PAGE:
Our Return to the Rockies Trip happened right at the tail end of the peak of the Fall Colors. Perhaps we were late by a couple of weeks this year, where apparently the colors showed up early due to a combination of drought and an early cold snap.
So most of the lessons learned from this trip were primarily a direct result of visiting just outside the peak visition period.
Limited Outdoor Seating: Being very COVID-19-conscious, we learned that it got quite cold quickly after sunset. As a result, most restaurants didn’t offer outdoor seating, which resulted in increased COVID-19 risks due to eating indoors.
We actually chanced it in both Crested Butte and in Aspen, but we knew the risks we were taking. We saw that even though tables were more spaced out, you’re really putting the trust in the practices and processes of the establishment you’re in. Thus, you’re trusting that no staff is infected, and that the cleaning as well as handling of high touch items like trays, plates, utensils, credit cards, etc. are also frequently sanitized properly.
COVID-19 “Mobile Bubble” Protocol: Like with the Summer Road Trip, we took the same precautions as before. Thus, we carried a portable toilet in the car, used hand sanitizer where it makes sense, spent time sanitizing our accommodations upon check-in, used disposable gloves at the gas station pumps, etc. When we get home, we don’t see anyone in person for at least 2 weeks.
Thus far, we haven’t gotten sick, and we haven’t gotten anyone sick. So we’d like to think that this protocol is working, and ought to be the standard practice for all future road trips until something changes the pandemic situation to where we don’t need these measures anymore.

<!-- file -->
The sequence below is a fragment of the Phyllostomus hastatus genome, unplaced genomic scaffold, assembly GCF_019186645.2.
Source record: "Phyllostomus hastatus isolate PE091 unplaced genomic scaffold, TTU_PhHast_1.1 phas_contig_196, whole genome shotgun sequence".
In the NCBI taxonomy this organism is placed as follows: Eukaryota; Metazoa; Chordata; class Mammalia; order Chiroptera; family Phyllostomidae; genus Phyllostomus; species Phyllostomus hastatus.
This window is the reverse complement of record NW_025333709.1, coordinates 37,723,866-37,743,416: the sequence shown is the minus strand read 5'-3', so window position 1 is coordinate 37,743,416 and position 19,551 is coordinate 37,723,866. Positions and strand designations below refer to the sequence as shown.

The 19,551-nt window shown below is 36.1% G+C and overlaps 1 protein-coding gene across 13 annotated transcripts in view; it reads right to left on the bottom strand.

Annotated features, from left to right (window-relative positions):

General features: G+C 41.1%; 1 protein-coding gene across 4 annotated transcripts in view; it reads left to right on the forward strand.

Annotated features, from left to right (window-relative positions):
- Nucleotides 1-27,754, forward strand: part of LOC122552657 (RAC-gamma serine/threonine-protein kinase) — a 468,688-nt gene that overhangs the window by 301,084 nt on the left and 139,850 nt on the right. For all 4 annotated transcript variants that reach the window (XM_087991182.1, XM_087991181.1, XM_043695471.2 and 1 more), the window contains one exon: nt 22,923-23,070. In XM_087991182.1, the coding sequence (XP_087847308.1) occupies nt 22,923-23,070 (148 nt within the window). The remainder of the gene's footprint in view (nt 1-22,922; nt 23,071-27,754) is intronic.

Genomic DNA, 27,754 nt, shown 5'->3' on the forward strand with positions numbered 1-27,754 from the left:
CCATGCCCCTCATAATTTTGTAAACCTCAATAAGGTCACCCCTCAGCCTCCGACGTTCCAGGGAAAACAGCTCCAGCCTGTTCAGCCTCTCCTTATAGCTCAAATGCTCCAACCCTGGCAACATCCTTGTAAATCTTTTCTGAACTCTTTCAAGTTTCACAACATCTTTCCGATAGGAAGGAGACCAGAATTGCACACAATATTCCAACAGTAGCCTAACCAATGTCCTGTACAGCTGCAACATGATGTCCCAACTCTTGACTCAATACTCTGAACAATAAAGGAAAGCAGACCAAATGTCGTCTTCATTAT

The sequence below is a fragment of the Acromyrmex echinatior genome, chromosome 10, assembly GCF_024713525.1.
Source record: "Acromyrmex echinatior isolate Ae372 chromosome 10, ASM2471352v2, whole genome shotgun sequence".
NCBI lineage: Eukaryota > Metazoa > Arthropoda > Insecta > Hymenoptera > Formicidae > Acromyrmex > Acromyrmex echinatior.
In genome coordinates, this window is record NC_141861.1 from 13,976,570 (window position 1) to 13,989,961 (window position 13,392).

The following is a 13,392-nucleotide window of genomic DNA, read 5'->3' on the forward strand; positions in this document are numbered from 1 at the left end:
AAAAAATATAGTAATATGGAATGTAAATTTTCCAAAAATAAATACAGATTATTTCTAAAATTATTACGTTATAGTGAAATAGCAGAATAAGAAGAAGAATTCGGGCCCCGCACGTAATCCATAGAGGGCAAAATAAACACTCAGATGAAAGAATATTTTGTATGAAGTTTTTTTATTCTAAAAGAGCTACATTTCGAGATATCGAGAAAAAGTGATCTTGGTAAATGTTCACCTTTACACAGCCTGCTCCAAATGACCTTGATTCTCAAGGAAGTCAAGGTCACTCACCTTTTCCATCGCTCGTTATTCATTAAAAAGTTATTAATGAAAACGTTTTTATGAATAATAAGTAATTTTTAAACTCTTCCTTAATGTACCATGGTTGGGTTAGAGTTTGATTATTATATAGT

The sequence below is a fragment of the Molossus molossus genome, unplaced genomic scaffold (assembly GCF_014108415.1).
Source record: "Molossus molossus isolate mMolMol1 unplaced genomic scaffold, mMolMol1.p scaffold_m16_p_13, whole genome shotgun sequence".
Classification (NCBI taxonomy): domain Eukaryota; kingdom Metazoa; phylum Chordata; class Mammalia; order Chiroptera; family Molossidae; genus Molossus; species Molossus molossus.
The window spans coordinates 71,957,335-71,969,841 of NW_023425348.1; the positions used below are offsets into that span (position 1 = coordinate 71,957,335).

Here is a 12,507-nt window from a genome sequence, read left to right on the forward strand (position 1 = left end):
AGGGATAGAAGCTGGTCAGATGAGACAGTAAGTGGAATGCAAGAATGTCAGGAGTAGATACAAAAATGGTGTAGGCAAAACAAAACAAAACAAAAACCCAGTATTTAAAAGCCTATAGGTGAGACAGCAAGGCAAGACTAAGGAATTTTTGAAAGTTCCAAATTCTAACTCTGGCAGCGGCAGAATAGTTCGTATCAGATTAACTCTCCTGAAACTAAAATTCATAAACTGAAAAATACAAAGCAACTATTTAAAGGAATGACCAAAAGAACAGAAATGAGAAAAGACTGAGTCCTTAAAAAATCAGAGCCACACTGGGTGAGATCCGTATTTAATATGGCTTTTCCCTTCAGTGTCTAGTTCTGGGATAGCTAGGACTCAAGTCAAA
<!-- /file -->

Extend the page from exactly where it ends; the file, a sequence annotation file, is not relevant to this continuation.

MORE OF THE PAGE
Wind: One thing we learned on this trip was that the stronger the breezes or wind, the faster the leaves fall from the trees. This explained why the winds in Mt Crested Butte made almost all aspen trees bare. However, the historical business district in town still had colorful trees. Similarly, areas protected from wind or weren’t subjected to winds still retained their Autumn colors.
Case in point, while we were in Aspen, the trees still hung onto their colorful leaves. However, in higher elevations the trees were more exposed to the temperature drops and wind chill, and thus the Maroon Bells were mostly bare.
14 Hour Drive: We learned on this trip that even though it’s one heck of a marathon drive with one time zone change, it made sense to budget this much time for a long drive if it came down to it. It might make sense to take turns driving since road fatigue can easily happen with such long drives.
Eating No-Show Accommodation Costs: We jumped the gun when we booked a night’s stay in Las Vegas to break up the marathon drive from Aspen to Los Angeles. However, when we got to Vegas, it turned out that it was still around 7pm, and we could still make it home. We ultimately did that and ate the pre-booked accommodation cost.
The lesson learned here is that for places where it’s not hard to get a last-minute accommodation like in Vegas, in hindsight, we should have chosen not to pre-book anything that night, and just book at the last minute if need be. That would have saved us around $150 for that night.
Day 1: Drive from Los Angeles to Ouray
Overnight: Hot Springs Inn (Ouray, Colorado, USA)
We basically did a marathon drive from Los Angeles to Ouray. With one brief stop at the Seven Magic Mountains as well as a brief lunch stop at the Chipotle in St George, we ultimately arrived at our accommodation at around 7:30pm, where it was well past sunset by that point.